Exemplar writing tips

Writing Tips

Follow these tips when writing exemplars for your organization’s Magnet® Application.

  • Comply with the Health Insurance Portability and Accountability Act guidelines and remove all patient identifiers and protected health information.
  • To ensure you capture multiple perspectives and accurately describe the project, speak to those involved, including unit managers, clinical nurses, case managers, and physicians.
  • If citing sources, include a reference section at the end of each exemplar.
  • When writing about colleagues, include their credentials and official titles.
  • For a nonempirical exemplar (narrative), start by verifying your five sources of evidence and use them to write the exemplar. Explain how each is operationalized within the organization.
  • For an empirical-outcome exemplar, verify your data before writing. You’ll need preintervention data, information collected during the intervention, and three postintervention data points that demonstrate improvement. The outcome data (not process data) must be in uniform time increments across the timeline.
  • Don’t rush. Writing a little, letting it sit, and then coming back to it can refresh your perspective.
  • After you’ve written the exemplar, ask a peer to review it for accuracy.
  • Enjoy the process of reflecting on and writing about your organization’s exceptional work and innovations.
  • If the project was published or presented at a conference, include those details at the end of the exemplar.

If not, consider publishing or presenting your work.

When writing an exemplar, start by reflecting on the project and gathering any evidence you may have, such as A3s (a problem-solving and process improvement tool, so named for the large A3 paper it’s printed on), literature reviews, policies, presentations, meeting minutes, email correspondence, and data. Then develop a timeline of the project. Include major dates and then fill in details. When writing, be concise and ensure that your topic stays on track. Exemplars don’t need to be polished gems, but they do need to be accurate and reflective chronicles of your work and clinical outcomes.

Moving forward

If you’re interested in embarking on Magnet exemplar writing or editing, approach your organization’s Magnet program director, who has strategic oversight over the Magnet Recognition Program and exemplars. They can help you focus your narrative’s scope, assign exemplars for you to write, and serve as a resource for you throughout the process.

Writing exemplars may seem daunting at first, but what better way to advance your practice than by reflecting on your work and your organization’s commitment to excellence. Writing and editing exemplars can help you prepare to return to school, advance your career, explore a new career path, or strengthen your evidence-based bedside practice.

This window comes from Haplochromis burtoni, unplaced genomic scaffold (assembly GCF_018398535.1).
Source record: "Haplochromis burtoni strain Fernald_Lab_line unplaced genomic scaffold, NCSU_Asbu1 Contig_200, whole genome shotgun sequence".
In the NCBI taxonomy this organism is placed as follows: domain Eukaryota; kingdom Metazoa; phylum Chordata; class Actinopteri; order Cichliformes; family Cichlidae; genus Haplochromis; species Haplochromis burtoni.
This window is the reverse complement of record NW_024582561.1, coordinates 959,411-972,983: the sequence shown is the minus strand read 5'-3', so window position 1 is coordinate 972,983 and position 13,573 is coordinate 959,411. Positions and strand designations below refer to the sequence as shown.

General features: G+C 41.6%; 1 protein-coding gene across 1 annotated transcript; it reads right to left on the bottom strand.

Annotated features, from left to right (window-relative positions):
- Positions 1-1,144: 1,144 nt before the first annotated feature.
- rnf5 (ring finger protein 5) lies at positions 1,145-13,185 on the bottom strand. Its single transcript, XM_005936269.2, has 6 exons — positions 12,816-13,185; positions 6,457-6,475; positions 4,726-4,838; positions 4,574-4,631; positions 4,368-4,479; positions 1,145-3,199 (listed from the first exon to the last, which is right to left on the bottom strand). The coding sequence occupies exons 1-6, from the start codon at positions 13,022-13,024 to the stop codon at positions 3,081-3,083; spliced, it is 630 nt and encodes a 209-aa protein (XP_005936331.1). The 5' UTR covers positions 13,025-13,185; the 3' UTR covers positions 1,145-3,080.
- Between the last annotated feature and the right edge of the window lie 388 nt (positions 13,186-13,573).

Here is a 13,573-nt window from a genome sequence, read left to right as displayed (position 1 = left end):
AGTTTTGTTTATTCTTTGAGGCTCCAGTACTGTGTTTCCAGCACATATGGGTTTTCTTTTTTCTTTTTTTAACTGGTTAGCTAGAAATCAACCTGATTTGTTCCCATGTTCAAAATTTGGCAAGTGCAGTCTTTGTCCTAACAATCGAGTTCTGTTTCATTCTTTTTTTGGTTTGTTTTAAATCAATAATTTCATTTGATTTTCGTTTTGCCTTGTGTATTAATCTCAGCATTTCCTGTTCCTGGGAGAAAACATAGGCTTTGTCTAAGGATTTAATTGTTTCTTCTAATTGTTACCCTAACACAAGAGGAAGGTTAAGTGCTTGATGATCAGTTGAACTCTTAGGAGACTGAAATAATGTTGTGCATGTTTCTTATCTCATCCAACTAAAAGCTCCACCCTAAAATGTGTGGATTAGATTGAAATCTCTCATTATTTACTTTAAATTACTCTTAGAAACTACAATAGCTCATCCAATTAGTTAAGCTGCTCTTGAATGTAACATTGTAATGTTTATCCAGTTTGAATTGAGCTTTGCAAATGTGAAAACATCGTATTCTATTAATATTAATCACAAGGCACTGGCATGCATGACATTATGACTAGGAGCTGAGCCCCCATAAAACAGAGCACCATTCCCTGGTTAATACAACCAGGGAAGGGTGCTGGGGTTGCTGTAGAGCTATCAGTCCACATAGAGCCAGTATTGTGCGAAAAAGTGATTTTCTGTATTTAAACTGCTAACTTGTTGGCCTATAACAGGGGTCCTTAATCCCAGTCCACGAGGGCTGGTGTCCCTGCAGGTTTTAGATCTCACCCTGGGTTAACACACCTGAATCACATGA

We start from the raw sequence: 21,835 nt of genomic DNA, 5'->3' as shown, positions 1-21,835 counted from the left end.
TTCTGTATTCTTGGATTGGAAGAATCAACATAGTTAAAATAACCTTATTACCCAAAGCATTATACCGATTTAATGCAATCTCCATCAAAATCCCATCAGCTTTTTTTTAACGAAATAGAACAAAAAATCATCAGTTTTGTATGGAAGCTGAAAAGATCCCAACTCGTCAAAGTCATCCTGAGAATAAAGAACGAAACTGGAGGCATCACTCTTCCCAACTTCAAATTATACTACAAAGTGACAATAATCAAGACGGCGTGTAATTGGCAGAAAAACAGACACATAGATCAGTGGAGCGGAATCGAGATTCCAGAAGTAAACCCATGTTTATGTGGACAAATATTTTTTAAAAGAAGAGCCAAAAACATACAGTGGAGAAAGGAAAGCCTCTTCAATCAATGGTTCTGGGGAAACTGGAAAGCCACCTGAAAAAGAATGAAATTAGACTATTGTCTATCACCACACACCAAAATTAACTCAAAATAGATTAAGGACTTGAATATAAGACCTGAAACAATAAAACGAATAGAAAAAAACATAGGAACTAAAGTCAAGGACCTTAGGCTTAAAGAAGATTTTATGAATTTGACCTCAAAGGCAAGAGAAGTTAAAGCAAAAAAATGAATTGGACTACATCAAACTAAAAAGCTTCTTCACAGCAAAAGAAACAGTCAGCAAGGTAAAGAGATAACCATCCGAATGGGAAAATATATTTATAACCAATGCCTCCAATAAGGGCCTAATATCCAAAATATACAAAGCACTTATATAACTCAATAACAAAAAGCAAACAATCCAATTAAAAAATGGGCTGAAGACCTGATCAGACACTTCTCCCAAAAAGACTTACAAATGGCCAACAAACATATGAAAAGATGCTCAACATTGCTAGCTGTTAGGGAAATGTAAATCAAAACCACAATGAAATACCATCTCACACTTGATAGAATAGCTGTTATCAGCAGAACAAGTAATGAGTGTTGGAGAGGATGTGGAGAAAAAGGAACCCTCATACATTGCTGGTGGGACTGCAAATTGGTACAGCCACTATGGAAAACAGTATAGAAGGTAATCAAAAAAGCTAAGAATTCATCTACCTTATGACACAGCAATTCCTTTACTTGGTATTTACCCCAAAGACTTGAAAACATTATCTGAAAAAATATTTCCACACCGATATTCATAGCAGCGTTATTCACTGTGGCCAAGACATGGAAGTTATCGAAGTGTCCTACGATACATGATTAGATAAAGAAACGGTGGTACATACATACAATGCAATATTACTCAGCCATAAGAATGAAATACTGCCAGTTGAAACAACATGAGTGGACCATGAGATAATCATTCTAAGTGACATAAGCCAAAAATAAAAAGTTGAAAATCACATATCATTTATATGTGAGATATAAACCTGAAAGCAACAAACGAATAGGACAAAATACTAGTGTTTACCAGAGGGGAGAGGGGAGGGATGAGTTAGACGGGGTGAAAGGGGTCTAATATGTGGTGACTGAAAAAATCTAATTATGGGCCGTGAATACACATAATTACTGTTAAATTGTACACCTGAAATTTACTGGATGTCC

Tiffany Nawabi and Darlene Frie are clinical nurses at Stanford Health Care in Stanford, California, and they helped with the organization’s 2016 and 2020 Magnet submissions.

Acknowledgements

The authors wish to thank Katie  Stephens, DNP, RN, NEA-BC, director of nursing excellence and Magnet programs, and Elizabeth Borgueta, MSN, RN, CCRN, SCRN, CWCN, program manager–nursing excellence and Magnet at Stanford Health Care, for their support of this manuscript.

References

American Nurses Credentialing Center. 2019 Magnet® Application Manual. Silver Spring, MD: American Nurses Credentialing Center; 2017.

Beckman BP. The power of Magnet: Changing nurses, changing nursing. J Nurs Adm. 2019;49(9):400-1. doi:10.1097/NNA.0000000000000775

Hatfield LA, Kutney-Lee A, Hallowell SG, et al. Fostering clinical nurse research in a hospital context. J Nurs Adm. 2016;46(5):245-9. doi:10.1097/NNA.0000000000000338

Kanaskie ML, Reynolds KA. Sustaining the development of clinical nurses within a Magnet organization. Nurs Clin North Am. 2020;55(1):

109-20. doi:10.1016/j.cnur.2019.10.008

Moreno JV, Girard AS, Foad W. Realigning shared governance with Magnet® and the organization’s operating system to achieve clinical excellence. J Nurs Adm. 2018;48:160-7. doi:10.1097/NNA.0000000000000591

Powers J. Increasing capacity for nursing research in Magnet-designated organizations to promote nursing research. Appl Nurs Res. 2020;55:151286. doi:10.1016/j.apnr.2020.151286

Ta’an WF, Alhurani J, Alhalal E, Al-Dwaikat TN, Al-Faouri I. Nursing empowerment: How job performance is affected by a structurally empowered work environment. J Nurs Adm. 2020;50(12):635-41. doi:10.1097/NNA.0000000000000951

Key words: Magnet®, Exemplar writing, Professional development, Clinical nurse empowerment